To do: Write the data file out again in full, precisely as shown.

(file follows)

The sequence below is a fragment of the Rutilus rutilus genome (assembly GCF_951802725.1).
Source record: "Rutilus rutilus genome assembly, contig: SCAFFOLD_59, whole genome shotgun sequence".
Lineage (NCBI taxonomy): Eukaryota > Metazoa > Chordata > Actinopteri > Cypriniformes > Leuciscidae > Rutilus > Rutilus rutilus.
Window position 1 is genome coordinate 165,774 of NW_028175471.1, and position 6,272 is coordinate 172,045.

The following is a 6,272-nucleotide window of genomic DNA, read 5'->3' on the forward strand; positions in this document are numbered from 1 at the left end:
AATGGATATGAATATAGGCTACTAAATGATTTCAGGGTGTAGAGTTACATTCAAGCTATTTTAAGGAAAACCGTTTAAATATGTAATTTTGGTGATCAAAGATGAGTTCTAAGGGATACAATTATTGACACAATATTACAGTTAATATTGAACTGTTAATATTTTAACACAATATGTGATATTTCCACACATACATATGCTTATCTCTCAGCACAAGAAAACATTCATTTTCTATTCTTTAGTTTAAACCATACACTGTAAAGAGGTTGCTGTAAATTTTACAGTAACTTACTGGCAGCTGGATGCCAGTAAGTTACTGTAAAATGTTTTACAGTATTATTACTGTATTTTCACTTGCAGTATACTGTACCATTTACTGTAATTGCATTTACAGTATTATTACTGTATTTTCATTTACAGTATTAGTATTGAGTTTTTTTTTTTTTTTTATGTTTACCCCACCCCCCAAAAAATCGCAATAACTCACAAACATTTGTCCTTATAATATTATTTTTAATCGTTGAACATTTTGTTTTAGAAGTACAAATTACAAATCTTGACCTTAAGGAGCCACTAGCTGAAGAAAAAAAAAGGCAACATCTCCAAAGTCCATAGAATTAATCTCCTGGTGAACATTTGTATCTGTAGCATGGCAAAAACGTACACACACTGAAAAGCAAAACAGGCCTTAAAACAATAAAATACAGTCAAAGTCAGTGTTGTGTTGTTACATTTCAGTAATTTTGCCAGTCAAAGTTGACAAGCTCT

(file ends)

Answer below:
The sequence below is a fragment of the Rutilus rutilus genome (assembly GCF_951802725.1).
Source record: "Rutilus rutilus genome assembly, contig: SCAFFOLD_59, whole genome shotgun sequence".
Lineage (NCBI taxonomy): Eukaryota > Metazoa > Chordata > Actinopteri > Cypriniformes > Leuciscidae > Rutilus > Rutilus rutilus.
Window position 1 is genome coordinate 165,774 of NW_028175471.1, and position 6,272 is coordinate 172,045.

The following is a 6,272-nucleotide window of genomic DNA, read 5'->3' on the forward strand; positions in this document are numbered from 1 at the left end:
AATGGATATGAATATAGGCTACTAAATGATTTCAGGGTGTAGAGTTACATTCAAGCTATTTTAAGGAAAACCGTTTAAATATGTAATTTTGGTGATCAAAGATGAGTTCTAAGGGATACAATTATTGACACAATATTACAGTTAATATTGAACTGTTAATATTTTAACACAATATGTGATATTTCCACACATACATATGCTTATCTCTCAGCACAAGAAAACATTCATTTTCTATTCTTTAGTTTAAACCATACACTGTAAAGAGGTTGCTGTAAATTTTACAGTAACTTACTGGCAGCTGGATGCCAGTAAGTTACTGTAAAATGTTTTACAGTATTATTACTGTATTTTCACTTGCAGTATACTGTACCATTTACTGTAATTGCATTTACAGTATTATTACTGTATTTTCATTTACAGTATTAGTATTGAGTTTTTTTTTTTTTTTTATGTTTACCCCACCCCCCAAAAAATCGCAATAACTCACAAACATTTGTCCTTATAATATTATTTTTAATCGTTGAACATTTTGTTTTAGAAGTACAAATTACAAATCTTGACCTTAAGGAGCCACTAGCTGAAGAAAAAAAAAGGCAACATCTCCAAAGTCCATAGAATTAATCTCCTGGTGAACATTTGTATCTGTAGCATGGCAAAAACGTACACACACTGAAAAGCAAAACAGGCCTTAAAACAATAAAATACAGTCAAAGTCAGTGTTGTGTTGTTACATTTCAGTAATTTTGCCAGTCAAAGTTGACAAGCTCT